John Stezaker’s work combines and reveals different layers of reality using found imagery. Working in collage since the 1970s, Stezaker has been a forerunner in giving old images a new context and his analogue work is more relevant than ever to a younger digital generation. Stezaker will show a selection of silk screens and collages, many of which will be new for MIRRORCITY.
Anne Hardy presents two bodies of work which mark a departure from the artist’s usual practice. Known for constructing imaginary spaces and presenting these set-like installations in the form of large scale photographs; the artist exhibits Two Joined Fields (2013), a work which, for the first time, allows viewers to physically enter her sculptural installations. Hardy will also display large scale photographs on all three of the Hayward Gallery terraces – wrapping the building in an array of other realities.
LuckyPDF will use their extensive professional and social network to create a new commission, addressing the difficulties of living in London and which will aim to start a campaign to collectively vacate the city.
Katrina Palmer’s Reality Flickers (2013) is an audio work which provides the catalyst for obscure internal narratives and critical speculation. A highly visceral fiction, the piece combines the melodrama of death, sex and loss in a sculptural installation.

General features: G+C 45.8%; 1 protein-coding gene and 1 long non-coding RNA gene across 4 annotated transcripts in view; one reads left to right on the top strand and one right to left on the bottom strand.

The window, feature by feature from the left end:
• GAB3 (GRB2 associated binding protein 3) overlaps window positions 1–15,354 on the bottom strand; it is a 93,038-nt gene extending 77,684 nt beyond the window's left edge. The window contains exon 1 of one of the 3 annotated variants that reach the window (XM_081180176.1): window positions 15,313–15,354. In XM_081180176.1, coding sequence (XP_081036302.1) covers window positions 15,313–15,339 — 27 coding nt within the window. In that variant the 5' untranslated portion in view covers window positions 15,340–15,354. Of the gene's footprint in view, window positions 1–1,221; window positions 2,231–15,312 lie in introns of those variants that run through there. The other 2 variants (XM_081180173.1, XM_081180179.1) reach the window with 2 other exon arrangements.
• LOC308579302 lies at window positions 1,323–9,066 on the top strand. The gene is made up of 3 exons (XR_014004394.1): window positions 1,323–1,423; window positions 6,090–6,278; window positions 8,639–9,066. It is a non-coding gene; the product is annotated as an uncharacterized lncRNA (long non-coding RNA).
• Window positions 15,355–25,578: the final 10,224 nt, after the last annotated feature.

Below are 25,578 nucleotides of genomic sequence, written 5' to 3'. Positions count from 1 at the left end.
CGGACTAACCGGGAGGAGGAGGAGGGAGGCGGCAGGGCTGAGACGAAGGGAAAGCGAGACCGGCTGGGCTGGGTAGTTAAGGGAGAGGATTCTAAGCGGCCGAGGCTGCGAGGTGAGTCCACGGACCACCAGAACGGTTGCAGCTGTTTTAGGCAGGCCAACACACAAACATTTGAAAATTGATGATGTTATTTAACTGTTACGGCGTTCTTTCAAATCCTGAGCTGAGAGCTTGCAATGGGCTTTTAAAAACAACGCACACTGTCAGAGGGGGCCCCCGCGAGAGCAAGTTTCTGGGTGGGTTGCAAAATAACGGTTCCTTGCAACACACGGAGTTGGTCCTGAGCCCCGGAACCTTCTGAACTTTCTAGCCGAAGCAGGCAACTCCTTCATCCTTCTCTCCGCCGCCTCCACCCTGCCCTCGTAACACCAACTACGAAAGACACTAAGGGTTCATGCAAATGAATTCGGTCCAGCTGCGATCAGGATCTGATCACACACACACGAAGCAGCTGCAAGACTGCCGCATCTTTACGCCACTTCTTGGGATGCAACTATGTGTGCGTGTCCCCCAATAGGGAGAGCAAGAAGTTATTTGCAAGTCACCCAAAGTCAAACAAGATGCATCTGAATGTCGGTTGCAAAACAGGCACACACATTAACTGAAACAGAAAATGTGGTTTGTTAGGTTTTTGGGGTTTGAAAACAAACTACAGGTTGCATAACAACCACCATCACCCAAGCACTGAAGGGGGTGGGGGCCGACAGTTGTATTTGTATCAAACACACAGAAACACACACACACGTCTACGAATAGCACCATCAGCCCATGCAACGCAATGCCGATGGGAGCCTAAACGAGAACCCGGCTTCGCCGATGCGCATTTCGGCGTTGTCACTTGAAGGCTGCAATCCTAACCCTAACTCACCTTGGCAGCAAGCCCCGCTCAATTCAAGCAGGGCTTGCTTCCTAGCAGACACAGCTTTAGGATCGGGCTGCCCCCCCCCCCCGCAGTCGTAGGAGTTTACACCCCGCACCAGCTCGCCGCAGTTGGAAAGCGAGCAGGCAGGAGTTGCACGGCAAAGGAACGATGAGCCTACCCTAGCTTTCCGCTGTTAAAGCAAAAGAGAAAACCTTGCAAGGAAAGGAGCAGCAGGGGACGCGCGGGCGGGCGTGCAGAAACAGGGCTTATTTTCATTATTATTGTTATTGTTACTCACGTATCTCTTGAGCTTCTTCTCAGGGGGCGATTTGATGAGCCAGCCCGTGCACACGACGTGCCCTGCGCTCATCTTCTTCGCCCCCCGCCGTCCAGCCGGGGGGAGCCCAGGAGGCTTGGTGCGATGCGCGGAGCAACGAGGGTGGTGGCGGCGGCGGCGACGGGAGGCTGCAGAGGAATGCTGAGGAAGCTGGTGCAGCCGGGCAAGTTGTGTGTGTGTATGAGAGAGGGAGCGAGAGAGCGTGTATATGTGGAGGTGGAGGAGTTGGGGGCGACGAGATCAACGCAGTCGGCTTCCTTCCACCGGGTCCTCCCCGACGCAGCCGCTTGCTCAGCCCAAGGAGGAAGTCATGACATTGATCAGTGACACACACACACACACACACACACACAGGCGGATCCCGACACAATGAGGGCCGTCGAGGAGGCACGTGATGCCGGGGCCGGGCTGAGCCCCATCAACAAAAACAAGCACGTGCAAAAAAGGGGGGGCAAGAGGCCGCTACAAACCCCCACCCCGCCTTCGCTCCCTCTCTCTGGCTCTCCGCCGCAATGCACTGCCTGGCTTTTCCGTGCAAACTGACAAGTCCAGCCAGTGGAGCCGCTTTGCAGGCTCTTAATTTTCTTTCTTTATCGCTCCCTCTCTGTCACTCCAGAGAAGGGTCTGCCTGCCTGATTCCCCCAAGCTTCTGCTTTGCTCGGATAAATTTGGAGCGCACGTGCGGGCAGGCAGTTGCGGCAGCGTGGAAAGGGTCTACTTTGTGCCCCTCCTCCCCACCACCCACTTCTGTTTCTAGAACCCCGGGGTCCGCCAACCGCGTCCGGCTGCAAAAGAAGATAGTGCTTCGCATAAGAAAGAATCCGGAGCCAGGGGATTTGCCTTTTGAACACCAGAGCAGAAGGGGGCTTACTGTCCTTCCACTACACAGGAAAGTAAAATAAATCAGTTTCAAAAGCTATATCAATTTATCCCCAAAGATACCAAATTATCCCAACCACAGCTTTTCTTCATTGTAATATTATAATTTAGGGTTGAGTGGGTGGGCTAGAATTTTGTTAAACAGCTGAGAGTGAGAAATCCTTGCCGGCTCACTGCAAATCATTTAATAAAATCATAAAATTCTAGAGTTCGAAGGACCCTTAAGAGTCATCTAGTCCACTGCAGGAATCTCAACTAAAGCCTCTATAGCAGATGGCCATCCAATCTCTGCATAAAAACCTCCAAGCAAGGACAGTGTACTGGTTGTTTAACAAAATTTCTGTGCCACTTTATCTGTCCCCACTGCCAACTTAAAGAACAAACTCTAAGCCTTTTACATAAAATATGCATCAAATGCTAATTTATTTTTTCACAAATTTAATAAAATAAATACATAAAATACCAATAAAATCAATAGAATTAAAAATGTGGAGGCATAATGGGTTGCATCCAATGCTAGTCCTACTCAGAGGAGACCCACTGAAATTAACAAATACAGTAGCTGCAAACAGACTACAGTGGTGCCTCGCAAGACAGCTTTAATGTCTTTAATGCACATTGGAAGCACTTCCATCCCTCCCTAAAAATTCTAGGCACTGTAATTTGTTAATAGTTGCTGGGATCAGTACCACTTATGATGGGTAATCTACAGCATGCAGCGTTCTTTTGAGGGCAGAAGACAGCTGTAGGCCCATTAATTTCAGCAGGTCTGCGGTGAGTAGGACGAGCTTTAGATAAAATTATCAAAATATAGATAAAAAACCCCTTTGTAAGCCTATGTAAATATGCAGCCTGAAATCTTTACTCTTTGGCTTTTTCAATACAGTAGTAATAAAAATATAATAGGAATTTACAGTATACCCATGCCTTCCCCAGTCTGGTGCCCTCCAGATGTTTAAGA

During the course of the exhibition, there will also be a series of newly commissioned performative works. Volumes Project (Frank Bock, Nicola Conibere and Martin Hargreaves) have conceived a strand of dance for the exhibition that will be performed by a selection of invited artists within the gallery space. Alongside Mirza and Butler’s new video installation in MIRRORCITY, the artists will host performative and discursive events; part of their ongoing body of work, the Museum of Non-Participation. Periodically, both Pil and Galia Kollectiv and Tai Shani will also incorporate elements of live music and performance into their work in the show.
New works in MIRRORCITY is by Emma McNally, Helen Marten, Daniel Sinsel, Susan Hiller and Michael Dean. New commissions are by LuckyPDF, Karen Mirza and Brad Butler, Tim Etchells, Lloyd Corporation, Pil and Galia Kollectiv, Aura Satz and Tai Shani and Volumes Project.
Artists in the exhibition are in full: Mohammed Qasim Ashfaq; Michael Dean; Tim Etchells; Anne Hardy; Susan Hiller; LuckyPDF (James Early, John Hill, Ollie Hogan and Yuri Pattison); Lloyd Corporation (Ali Eisa, Sebastian Lloyd Rees); Helen Marten; Ursula Mayer; Emma McNally; Karen Mirza and Brad Butler; Katrina Palmer; Pil and Galia Kollectiv; Laure Prouvost; Aura Satz; Hannah Sawtell; Lindsay Seers; Tai Shani; Daniel Sinsel; John Stezaker; Volumes Project (Nicola Conibere, Martin Hargreaves and Frank Bock) and Lynette Yiadom-Boakye.
MIRRORCITY is curated by Stephanie Rosenthal, Chief Curator, Hayward Gallery.
Stephanie has also been announced this week as the Artistic Director of the 20th Biennale of Sydney, scheduled to open in Spring 2016.